Point of view choices are also about a perspective’s authority and the reader’s trust. First-person is obviously subjective — we know that the narrator is, to at least some extent, unreliable, because we know, though we may not like to believe it, that witnesses give the worst evidence. (Much fiction has great fun with this. See, for example, Ryunosuke Akutagawa’s classic story “In a Grove”.) Third-person provides the aura of objectivity, but as many writers have shown (Virginia Woolf and William Faulkner come immediately to mind), that aura is deceptive.

For me as a reader, third-person limited is the point of view that most immediately arouses my suspicions. “Who speaks?” becomes a difficult question to answer. The narrator has access to one character’s thoughts and perceptions, but is apparently not that character. So who is the narrator? Why are they stuck in that character only? Why can’t they, like Tolstoy in Anna Karenina, stop for a moment and tell us what a dog is thinking?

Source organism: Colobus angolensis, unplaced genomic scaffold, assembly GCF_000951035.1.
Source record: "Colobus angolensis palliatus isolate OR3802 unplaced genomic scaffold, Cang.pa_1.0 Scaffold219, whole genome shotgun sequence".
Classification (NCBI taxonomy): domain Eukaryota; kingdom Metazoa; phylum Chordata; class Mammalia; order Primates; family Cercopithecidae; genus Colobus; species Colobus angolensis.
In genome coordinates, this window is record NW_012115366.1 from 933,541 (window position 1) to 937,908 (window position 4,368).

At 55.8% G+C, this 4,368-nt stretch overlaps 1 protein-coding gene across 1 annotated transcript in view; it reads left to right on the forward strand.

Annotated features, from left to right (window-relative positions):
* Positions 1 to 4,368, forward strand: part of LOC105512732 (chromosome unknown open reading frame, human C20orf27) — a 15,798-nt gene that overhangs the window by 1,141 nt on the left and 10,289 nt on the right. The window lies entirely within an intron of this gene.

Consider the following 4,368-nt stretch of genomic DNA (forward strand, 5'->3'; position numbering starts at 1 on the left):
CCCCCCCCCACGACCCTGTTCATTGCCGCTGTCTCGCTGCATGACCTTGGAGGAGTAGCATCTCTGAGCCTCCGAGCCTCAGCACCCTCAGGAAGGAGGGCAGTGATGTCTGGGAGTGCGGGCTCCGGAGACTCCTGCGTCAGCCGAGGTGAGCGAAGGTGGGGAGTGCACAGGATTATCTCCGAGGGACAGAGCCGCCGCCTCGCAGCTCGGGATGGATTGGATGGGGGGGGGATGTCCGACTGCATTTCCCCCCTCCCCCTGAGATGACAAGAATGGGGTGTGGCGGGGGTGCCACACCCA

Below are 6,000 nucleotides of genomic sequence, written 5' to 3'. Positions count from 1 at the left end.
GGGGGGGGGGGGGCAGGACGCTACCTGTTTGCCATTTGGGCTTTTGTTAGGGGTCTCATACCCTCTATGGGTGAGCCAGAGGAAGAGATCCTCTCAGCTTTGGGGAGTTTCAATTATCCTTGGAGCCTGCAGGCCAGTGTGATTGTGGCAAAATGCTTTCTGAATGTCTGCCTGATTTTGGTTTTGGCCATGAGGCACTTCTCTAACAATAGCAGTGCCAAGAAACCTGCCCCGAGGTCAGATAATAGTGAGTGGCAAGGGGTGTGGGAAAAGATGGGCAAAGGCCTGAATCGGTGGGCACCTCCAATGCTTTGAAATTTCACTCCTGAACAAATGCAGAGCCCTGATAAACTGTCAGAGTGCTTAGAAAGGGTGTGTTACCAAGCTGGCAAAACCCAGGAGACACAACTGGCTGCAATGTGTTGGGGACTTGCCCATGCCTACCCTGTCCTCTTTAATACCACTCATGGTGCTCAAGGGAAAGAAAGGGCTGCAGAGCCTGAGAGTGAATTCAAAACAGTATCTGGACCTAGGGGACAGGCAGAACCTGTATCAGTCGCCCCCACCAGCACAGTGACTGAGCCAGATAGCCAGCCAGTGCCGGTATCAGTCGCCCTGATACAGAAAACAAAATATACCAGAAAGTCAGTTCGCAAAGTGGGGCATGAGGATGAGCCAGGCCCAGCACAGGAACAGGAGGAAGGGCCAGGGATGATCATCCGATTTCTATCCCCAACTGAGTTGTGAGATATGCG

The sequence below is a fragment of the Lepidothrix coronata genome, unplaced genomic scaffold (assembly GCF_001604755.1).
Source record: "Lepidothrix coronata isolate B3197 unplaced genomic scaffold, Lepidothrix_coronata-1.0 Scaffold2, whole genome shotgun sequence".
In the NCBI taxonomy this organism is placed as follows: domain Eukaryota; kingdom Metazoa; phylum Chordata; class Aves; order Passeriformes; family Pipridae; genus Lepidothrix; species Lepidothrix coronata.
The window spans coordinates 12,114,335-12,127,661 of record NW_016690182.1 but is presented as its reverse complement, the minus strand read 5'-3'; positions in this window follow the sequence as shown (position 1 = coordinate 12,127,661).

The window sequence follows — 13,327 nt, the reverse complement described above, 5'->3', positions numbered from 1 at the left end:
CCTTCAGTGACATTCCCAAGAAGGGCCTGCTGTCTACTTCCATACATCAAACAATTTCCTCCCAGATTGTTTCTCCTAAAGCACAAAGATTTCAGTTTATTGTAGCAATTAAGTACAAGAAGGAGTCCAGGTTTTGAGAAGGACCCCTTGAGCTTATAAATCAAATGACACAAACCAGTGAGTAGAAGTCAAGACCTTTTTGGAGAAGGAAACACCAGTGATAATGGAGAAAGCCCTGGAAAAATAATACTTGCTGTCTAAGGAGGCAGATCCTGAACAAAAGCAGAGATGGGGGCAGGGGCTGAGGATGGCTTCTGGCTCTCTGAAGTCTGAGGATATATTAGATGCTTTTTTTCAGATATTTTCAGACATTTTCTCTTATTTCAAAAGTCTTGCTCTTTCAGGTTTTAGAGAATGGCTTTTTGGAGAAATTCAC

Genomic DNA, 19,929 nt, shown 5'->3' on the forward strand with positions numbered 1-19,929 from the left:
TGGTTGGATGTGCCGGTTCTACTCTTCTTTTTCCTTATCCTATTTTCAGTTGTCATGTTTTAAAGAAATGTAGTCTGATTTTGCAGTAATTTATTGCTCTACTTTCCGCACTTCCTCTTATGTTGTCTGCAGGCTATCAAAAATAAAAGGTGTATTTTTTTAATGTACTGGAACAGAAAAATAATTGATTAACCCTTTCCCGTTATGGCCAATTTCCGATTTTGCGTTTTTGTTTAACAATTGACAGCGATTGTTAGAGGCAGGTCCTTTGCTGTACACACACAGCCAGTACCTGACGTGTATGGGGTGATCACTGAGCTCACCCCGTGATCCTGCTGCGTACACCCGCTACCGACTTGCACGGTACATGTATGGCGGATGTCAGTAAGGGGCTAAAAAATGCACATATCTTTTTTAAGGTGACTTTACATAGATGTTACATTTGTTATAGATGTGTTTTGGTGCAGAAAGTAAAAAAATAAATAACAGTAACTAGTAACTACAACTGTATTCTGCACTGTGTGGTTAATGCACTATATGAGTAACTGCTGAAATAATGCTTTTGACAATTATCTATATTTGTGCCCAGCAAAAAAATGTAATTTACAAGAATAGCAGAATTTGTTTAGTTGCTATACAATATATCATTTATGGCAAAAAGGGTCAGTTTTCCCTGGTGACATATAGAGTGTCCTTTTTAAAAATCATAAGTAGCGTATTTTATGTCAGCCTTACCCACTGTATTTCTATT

Third-person omniscient derives its authority from that of the storyteller. Early fiction retains the narrator as a figure within the text — third person without a narrator acknowledging the reader and acknowledging the situation of storytelling is a relatively recent development in literary history. We’re so habituated to it that it can take some effort to realize how utterly weird it is (“Who speaks? Let’s pretend … nobody!”). But I don’t think the narrator has ever been truly erased. The shadow remains. Not for everyday readers, perhaps, but it’s perilous for writers to ignore that shadow, to pretend the narrator completely doesn’t exist, because the shadow will slip in between the lines.

I once interviewed a first-time novelist who had written a book with chapters alternating between a few different first-person narrations. It seemed obvious to me that these characters were writing their stories so that they could have an effect on how their actions would be read by history, turning the novel into a collection of competing narratives where the characters had strong motivation to pitch their version of events in as positive a light as possible, and making our job as readers to sort through the testimony. A couple of elements didn’t quite fit this hypothesis, though, and so I asked the writer how he had chosen the points of view. He said it just sort of happened. And then I realized exactly why I had found certain parts of the book utterly unsatisfying. If you let your point of view just sort of happen, then you are giving up one of the most vital and energizing tools for adding all sorts of depth to your story.